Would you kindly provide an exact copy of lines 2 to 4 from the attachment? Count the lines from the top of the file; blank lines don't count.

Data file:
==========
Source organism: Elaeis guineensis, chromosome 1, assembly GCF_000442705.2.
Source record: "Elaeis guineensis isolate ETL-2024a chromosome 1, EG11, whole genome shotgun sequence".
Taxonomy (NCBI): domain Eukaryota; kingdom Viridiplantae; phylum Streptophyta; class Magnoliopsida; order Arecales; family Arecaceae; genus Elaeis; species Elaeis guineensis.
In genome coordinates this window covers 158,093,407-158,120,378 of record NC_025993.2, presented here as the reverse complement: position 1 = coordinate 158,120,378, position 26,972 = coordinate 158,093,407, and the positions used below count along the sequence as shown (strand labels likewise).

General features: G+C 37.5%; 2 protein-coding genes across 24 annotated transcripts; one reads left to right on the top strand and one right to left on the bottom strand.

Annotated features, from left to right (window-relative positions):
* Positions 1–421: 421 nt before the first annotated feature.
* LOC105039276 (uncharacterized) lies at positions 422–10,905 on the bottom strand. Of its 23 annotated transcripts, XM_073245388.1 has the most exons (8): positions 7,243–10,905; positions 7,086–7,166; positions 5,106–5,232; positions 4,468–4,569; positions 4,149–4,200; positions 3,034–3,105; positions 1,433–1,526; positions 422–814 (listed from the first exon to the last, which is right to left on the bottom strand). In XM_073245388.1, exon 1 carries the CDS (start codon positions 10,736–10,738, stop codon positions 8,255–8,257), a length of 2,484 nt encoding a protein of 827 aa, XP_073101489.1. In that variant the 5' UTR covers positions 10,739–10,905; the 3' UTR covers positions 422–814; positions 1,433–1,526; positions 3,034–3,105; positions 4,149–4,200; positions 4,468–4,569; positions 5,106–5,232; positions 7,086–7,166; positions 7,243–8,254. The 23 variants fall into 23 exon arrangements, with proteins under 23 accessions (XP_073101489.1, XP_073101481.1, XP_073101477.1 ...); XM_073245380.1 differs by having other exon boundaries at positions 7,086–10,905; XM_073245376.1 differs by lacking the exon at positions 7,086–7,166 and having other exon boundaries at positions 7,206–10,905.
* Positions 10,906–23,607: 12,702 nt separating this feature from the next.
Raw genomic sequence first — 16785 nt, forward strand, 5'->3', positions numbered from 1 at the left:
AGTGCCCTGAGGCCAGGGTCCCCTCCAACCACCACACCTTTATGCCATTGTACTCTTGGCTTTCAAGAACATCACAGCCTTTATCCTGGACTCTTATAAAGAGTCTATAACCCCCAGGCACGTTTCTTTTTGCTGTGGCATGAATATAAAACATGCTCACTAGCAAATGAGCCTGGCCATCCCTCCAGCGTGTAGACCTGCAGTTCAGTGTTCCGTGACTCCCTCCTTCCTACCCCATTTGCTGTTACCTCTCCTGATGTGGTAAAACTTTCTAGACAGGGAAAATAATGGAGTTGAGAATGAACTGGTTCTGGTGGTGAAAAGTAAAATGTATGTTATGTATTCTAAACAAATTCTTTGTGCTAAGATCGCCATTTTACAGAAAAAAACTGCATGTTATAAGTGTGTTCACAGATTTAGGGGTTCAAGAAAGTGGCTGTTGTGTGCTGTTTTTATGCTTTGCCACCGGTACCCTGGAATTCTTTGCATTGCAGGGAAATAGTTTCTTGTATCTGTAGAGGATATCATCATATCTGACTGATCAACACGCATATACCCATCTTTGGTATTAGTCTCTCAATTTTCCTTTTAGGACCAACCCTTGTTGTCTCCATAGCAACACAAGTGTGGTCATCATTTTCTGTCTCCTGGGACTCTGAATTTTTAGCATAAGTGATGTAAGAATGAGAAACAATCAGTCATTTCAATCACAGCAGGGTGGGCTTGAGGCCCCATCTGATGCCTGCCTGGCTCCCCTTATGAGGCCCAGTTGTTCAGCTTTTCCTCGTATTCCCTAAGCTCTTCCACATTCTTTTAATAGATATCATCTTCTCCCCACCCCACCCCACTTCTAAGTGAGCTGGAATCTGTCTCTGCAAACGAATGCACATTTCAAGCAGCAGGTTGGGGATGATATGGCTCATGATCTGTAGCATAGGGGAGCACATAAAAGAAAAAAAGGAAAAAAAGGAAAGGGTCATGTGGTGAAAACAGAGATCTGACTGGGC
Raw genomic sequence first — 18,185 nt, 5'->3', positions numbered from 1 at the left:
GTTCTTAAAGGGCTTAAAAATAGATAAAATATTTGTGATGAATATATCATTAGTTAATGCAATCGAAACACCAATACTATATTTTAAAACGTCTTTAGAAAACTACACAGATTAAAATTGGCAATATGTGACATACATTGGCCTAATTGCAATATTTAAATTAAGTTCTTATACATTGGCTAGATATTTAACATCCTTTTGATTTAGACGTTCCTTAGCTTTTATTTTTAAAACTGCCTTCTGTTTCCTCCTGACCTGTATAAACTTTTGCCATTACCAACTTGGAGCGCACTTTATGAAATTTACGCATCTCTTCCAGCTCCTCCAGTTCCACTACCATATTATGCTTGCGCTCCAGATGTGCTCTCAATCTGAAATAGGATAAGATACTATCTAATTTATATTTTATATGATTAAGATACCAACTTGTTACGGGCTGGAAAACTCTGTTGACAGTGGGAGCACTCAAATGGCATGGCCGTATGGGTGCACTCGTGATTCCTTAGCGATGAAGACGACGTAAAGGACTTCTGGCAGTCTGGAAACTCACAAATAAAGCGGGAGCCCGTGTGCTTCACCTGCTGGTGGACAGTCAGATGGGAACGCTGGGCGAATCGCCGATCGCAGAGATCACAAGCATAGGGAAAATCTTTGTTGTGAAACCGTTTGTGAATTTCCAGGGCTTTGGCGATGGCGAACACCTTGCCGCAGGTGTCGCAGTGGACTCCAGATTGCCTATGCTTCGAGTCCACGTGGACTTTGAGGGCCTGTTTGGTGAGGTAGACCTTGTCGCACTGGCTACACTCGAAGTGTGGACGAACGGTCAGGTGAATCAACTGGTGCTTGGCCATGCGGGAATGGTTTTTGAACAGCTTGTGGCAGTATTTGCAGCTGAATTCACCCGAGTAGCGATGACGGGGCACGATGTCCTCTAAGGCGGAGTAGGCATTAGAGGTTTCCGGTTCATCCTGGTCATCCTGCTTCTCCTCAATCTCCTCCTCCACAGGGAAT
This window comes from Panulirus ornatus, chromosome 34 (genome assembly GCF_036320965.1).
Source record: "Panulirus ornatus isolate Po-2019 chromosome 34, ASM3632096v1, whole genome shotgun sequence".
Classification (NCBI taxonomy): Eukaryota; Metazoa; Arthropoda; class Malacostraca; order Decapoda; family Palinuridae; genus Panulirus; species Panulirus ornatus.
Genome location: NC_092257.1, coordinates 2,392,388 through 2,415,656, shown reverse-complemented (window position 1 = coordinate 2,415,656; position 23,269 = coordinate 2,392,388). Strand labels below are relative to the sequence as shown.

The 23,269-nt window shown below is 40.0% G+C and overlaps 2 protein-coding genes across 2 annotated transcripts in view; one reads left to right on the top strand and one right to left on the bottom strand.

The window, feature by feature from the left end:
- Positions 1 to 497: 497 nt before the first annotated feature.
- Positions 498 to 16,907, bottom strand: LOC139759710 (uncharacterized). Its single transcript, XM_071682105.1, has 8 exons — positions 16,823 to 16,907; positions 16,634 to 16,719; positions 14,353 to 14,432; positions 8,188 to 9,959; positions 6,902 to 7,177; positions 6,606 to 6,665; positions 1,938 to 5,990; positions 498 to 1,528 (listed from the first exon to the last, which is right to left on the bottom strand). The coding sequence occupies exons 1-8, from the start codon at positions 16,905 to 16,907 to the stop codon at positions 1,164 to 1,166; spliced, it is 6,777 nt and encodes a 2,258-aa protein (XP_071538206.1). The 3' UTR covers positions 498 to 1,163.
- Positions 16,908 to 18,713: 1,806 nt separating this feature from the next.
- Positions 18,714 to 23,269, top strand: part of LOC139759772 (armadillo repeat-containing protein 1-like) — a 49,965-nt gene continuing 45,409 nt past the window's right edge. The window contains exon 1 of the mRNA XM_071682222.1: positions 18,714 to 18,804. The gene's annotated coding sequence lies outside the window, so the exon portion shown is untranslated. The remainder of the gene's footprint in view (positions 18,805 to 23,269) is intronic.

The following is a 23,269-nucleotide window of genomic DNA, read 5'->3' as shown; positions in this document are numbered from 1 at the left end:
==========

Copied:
Source record: "Elaeis guineensis isolate ETL-2024a chromosome 1, EG11, whole genome shotgun sequence".
Taxonomy (NCBI): domain Eukaryota; kingdom Viridiplantae; phylum Streptophyta; class Magnoliopsida; order Arecales; family Arecaceae; genus Elaeis; species Elaeis guineensis.
In genome coordinates this window covers 158,093,407-158,120,378 of record NC_025993.2, presented here as the reverse complement: position 1 = coordinate 158,120,378, position 26,972 = coordinate 158,093,407, and the positions used below count along the sequence as shown (strand labels likewise).